Women vendors improve markets in Papua New Guinea

Date: 14 April 2015

A new video about work to make markets safe for vendors in Port Moresby, Papua New Guinea (80 per cent of whom are women) showcases new infrastructure and better lighting to prevent violence, as well as a mobile bill-pay system to prevent extortion and abuse, among other improvements.

Safe Cities Part 2: Port Moresby, Papua New Guinea

 

In 2011, with support from the Spanish Agency for Development Cooperation (AECID), the UN Women Papua New Guinea Office, women’s grass-roots organizations, the National Capital District Commission and other partners launched the Port Moresby Safe City Programme. It aims to improve market infrastructure and increase access of women market vendors to services and increase their economic empowerment.

A scoping study under the Safe City programme, undertaken in six marketplaces found that 55 per cent of women vendors experienced some form of sexual violence in market spaces over the previous year. The study also revealed that women experienced robbery, abuse and extortion of fees on a regular basis.

The video illustrates how women vendors in Geheru market, where the Safe City Programme was first implemented, organized themselves to advocate for change. A market vendors’ association was established, libraries were built, and a referral system for survivors of family and sexual violence in the markets is now being piloted. Additionally, they led efforts in designing of new bathrooms and showers, market stalls with roofs and proper seating, and providing potable water for all users.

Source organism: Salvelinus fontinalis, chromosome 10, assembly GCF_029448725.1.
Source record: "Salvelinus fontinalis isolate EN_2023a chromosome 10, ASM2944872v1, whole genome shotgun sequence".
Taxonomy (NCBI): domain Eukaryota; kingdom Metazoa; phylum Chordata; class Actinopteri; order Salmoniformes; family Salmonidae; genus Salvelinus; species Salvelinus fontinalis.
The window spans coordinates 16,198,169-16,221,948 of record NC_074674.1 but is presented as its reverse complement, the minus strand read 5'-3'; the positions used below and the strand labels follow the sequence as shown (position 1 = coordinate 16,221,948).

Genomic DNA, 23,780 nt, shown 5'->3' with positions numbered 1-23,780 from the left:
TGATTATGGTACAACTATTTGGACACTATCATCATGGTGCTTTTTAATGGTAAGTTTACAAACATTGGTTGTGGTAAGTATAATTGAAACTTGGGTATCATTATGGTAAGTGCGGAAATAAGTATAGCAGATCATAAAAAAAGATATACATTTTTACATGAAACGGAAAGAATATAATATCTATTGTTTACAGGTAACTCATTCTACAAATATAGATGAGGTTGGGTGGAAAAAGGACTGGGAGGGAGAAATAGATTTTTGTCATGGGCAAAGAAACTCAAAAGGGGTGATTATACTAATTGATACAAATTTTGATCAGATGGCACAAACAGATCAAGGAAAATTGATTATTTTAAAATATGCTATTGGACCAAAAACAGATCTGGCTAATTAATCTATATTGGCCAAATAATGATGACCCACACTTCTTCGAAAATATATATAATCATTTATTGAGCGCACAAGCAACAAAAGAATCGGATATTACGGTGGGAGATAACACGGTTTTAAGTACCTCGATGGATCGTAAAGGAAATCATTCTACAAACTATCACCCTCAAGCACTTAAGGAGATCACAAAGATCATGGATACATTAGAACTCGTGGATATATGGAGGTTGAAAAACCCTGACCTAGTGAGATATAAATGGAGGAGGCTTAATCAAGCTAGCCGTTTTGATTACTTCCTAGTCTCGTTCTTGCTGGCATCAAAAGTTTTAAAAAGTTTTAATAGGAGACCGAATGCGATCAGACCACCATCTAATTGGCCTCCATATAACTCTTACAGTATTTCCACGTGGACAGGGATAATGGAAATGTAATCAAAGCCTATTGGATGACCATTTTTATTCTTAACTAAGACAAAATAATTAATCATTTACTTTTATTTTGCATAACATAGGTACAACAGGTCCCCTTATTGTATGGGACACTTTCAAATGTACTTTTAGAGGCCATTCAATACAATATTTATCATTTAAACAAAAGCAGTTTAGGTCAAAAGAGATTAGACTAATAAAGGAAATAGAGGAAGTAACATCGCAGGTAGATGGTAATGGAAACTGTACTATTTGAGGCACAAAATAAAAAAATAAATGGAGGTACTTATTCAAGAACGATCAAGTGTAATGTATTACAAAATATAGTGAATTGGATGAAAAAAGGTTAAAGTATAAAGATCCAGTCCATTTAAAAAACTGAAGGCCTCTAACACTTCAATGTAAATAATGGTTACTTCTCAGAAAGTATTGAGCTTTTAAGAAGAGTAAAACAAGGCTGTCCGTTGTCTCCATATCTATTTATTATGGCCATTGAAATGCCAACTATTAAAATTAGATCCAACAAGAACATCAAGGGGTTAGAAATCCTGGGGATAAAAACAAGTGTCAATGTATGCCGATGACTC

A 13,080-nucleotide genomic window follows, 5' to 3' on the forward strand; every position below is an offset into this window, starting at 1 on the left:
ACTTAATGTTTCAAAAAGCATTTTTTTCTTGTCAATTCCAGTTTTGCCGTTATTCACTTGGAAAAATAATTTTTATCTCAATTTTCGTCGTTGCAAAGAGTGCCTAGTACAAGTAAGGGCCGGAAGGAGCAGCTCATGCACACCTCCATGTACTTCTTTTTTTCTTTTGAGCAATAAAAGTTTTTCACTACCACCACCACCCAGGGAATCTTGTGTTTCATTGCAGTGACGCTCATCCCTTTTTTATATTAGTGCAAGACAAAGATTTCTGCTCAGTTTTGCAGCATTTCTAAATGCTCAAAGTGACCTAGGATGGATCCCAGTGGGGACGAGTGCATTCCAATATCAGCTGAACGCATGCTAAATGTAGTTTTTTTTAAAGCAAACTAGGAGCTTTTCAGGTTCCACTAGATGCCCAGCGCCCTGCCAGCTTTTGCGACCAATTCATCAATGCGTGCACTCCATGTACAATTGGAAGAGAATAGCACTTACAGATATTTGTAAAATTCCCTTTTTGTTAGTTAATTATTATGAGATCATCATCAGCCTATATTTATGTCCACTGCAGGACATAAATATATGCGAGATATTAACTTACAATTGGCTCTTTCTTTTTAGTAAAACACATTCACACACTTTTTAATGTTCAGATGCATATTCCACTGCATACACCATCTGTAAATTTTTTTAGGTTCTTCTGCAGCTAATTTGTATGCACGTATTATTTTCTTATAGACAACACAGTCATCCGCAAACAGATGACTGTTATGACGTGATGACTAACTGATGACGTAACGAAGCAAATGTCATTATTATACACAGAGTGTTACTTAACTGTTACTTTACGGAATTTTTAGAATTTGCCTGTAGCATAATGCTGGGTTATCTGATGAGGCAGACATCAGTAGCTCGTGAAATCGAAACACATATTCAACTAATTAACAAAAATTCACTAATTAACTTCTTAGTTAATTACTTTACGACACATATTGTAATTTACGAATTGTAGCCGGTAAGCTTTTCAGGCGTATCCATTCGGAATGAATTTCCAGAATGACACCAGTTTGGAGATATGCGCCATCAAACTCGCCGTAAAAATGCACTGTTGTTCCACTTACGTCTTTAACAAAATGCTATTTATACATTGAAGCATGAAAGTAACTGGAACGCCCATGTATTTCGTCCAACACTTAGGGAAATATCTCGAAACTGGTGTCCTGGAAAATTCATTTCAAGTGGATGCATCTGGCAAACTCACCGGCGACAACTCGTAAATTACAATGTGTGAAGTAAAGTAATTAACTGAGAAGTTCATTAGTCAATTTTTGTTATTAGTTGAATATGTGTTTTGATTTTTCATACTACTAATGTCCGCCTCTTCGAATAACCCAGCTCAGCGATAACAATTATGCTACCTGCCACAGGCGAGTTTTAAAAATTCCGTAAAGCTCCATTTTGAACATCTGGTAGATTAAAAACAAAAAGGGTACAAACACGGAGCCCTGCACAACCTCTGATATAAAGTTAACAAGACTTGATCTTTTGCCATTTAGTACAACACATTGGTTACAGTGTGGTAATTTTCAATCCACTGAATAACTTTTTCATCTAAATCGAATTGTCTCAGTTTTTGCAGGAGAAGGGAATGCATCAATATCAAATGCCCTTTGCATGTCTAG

Since the initial funding from AECID, Port Moresby’s Safe City Programme has leveraged additional funding from the Australian Department of Foreign Affairs and Trade and the New Zealand Ministry of Foreign Affairs and Trade, the National Capital District Commission, the Australian National Committee for UN Women, among other partners.